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Drug seizures surge amid drop in border apprehensions in South Texas

May 15, 2017  |  Posted by: Francesca Falzarano
Drug seizures surge amid drop in border apprehensions in South Texas

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The large decrease in border apprehensions of foreigners illegally crossing the border resulted in a massive spike in drug seizures across multiple border sectors in South Texas.

Drug seizures carried out by Border Patrol agents and Customs and Border Protection (CBP) officers have been significantly rising over the past few months.

According to Breitbart Texas, there has been a 177% increase in heroin seizures and a 129% growth in cocaine seizures. “The increase in drug activity comes at a time when apprehensions have declined in recent months,” officials said.

Heroin seized by CBP. (Photo: U.S. Customs and Border Protection)

“The alignment of policy and strategy has led to gains in reducing illicit cross-border activity in Texas, we must stay vigilant,” Manuel Padilla, Jr., the Commander of the Joint Task Force-West South Texas, announced in a statement. “Low apprehension numbers do not equate a quiet border. Criminal organizations continue to smuggle contraband and threaten border security.”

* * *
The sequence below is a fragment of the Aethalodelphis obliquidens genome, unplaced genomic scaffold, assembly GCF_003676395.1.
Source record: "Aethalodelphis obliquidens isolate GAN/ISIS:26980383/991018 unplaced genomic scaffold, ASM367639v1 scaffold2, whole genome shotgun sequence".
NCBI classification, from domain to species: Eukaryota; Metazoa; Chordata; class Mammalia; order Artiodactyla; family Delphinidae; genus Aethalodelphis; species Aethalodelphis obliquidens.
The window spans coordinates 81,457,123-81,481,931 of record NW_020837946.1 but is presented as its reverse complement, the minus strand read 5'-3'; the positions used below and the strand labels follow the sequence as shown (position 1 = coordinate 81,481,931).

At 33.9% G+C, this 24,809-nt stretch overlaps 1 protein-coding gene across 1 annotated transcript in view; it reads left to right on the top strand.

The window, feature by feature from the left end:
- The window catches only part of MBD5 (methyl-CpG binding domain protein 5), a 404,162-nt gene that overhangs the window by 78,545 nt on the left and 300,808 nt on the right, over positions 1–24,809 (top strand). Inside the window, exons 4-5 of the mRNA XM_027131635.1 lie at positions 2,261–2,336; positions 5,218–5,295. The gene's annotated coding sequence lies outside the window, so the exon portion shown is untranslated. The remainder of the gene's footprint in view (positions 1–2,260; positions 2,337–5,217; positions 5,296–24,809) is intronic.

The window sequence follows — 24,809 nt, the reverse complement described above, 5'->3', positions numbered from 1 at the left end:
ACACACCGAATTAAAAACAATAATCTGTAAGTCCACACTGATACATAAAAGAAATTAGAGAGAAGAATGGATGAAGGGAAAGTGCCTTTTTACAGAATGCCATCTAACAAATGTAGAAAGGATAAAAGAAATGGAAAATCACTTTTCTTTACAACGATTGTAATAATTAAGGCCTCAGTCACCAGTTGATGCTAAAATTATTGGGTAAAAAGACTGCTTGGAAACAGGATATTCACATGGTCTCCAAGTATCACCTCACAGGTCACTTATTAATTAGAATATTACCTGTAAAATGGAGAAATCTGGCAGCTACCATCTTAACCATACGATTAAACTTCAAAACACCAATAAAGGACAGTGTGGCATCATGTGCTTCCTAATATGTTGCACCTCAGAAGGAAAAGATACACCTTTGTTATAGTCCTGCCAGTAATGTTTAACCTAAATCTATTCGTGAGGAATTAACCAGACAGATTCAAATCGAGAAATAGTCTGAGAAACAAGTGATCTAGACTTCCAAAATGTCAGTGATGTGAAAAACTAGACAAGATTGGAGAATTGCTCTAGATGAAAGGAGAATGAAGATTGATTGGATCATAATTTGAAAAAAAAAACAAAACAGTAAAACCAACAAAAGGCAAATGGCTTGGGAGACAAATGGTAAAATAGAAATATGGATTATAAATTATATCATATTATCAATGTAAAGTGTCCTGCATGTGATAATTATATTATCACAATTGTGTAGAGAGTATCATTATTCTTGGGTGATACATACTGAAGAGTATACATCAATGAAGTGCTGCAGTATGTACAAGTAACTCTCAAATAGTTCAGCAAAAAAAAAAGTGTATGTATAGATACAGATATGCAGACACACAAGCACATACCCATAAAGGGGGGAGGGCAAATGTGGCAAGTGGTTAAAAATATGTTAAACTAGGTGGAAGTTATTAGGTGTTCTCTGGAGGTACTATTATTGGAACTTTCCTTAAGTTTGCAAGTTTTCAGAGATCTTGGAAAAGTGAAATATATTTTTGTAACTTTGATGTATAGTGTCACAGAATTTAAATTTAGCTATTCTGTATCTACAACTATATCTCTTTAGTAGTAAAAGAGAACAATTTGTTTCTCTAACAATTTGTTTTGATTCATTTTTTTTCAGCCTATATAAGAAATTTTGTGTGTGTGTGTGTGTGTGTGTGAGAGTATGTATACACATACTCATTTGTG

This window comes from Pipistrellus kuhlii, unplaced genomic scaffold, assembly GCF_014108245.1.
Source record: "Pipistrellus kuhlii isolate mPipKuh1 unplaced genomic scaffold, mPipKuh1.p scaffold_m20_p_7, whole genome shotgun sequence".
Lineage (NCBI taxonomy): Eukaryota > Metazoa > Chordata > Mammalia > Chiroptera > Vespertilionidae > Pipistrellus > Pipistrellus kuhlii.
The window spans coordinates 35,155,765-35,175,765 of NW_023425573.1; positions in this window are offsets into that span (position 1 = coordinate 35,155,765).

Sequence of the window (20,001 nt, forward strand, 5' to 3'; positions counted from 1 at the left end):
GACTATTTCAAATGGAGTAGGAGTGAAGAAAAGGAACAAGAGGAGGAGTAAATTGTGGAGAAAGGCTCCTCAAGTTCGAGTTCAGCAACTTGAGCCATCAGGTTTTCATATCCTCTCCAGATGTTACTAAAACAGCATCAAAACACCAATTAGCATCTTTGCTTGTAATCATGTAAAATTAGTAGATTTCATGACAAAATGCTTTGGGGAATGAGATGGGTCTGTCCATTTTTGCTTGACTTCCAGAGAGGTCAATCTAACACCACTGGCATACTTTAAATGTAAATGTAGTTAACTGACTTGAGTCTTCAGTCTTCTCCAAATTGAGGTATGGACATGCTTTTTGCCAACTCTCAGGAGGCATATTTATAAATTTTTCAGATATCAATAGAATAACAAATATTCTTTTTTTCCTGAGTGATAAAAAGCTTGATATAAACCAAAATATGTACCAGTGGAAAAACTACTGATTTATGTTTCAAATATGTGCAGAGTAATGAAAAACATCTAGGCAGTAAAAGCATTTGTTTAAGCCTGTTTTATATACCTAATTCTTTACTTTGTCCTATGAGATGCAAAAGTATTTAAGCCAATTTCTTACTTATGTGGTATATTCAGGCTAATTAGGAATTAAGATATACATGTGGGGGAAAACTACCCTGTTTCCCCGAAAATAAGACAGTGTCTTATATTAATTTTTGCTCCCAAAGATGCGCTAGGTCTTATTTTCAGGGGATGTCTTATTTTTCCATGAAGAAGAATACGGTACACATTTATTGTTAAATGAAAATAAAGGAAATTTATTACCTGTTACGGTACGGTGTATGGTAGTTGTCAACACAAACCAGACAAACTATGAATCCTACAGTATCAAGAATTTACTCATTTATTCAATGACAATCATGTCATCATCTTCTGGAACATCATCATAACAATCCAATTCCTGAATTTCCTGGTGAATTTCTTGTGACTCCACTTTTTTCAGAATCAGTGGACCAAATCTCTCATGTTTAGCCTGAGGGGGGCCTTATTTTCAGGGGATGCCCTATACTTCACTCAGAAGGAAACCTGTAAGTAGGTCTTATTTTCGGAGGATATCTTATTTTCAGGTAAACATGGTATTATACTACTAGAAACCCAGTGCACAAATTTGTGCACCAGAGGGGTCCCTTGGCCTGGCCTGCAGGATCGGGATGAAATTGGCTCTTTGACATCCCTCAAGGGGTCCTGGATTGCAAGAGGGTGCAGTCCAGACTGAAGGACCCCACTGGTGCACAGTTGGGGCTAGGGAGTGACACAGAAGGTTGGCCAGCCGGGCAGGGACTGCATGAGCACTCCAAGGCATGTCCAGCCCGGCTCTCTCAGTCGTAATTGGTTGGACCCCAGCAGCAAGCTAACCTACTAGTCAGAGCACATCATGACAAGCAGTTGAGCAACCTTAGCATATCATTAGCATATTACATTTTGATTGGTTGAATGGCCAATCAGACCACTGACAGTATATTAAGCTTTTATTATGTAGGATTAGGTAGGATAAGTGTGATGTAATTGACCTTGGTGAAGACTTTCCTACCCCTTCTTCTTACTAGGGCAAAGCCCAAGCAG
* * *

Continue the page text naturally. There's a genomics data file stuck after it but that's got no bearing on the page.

Padilla indicated that CBP and Border Patrol agents utilize a vast variety of technology, manpower, and other resources to affect the progress in drug seizures.

Those include high-tech inspection devices, K9 units for the detection of drugs and human smuggling cargo, and the use of intelligence information to target drug cartels.

CBP indicated that the increase in drug seizures transpired along the South Texas border from the Del Rio Sector to the Rio Grande Valley.

Cocaine seized by CBP. (Photo: U.S. Customs and Border Protection)

Smugglers are further employing a variety of smuggling methods to import drugs into the U.S., which include hiding drugs in fuel tanks, hidden compartments, propane tanks, concealing drugs fruit and vegetable shipments, hiding drugs in candy bags, blending meth in milk and juice cartons, and even using young children to hide drugs.

“Our law enforcement partners are also working to get drugs off streets, and stopping them from coming into our country, but we can’t win alone,” Padilla added.

“The public is encouraged to take a stand against crime in our communities and help save lives by reporting suspicious activity at 800-863-9382.”

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